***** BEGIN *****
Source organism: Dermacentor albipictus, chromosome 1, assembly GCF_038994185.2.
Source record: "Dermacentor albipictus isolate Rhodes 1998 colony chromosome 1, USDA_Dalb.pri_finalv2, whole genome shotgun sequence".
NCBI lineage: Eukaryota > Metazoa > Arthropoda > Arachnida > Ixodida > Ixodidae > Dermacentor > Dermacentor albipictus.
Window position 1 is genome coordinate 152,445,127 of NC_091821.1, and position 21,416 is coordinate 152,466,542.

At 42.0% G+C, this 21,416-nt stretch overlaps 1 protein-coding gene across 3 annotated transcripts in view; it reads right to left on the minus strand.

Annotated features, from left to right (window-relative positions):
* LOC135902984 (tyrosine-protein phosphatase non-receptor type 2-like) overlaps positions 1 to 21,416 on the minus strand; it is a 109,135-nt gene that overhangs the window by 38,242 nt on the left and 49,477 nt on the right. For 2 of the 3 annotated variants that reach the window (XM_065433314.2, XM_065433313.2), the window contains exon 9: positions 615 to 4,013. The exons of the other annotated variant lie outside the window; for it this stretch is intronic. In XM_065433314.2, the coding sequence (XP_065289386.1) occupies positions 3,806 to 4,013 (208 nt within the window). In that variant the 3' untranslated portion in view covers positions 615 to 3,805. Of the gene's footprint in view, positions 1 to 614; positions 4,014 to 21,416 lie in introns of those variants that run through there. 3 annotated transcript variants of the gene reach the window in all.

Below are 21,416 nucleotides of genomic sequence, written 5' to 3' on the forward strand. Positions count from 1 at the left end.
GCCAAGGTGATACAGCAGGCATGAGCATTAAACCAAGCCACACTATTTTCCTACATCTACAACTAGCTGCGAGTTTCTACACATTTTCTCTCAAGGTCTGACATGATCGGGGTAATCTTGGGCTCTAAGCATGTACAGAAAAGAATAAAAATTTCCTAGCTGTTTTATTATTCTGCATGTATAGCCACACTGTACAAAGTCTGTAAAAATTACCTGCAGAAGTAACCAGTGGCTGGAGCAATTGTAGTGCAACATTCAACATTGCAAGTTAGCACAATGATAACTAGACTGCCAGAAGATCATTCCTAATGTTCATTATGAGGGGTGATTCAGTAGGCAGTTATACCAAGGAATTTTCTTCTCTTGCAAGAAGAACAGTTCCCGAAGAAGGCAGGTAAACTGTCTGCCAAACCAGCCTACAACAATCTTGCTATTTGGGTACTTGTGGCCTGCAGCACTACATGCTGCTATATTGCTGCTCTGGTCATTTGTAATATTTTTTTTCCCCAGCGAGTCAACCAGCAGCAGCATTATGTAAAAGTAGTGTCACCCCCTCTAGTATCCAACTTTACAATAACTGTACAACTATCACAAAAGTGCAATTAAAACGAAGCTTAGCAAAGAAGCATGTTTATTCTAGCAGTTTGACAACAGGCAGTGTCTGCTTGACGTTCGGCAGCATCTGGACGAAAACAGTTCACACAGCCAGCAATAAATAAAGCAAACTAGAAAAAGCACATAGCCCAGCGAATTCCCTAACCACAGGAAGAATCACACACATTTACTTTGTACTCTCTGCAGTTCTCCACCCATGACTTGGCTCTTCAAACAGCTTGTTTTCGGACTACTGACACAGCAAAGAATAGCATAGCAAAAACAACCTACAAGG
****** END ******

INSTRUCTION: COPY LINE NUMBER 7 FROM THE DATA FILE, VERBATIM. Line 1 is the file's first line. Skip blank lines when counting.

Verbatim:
* LOC135902984 (tyrosine-protein phosphatase non-receptor type 2-like) overlaps positions 1 to 21,416 on the minus strand; it is a 109,135-nt gene that overhangs the window by 38,242 nt on the left and 49,477 nt on the right. For 2 of the 3 annotated variants that reach the window (XM_065433314.2, XM_065433313.2), the window contains exon 9: positions 615 to 4,013. The exons of the other annotated variant lie outside the window; for it this stretch is intronic. In XM_065433314.2, the coding sequence (XP_065289386.1) occupies positions 3,806 to 4,013 (208 nt within the window). In that variant the 3' untranslated portion in view covers positions 615 to 3,805. Of the gene's footprint in view, positions 1 to 614; positions 4,014 to 21,416 lie in introns of those variants that run through there. 3 annotated transcript variants of the gene reach the window in all.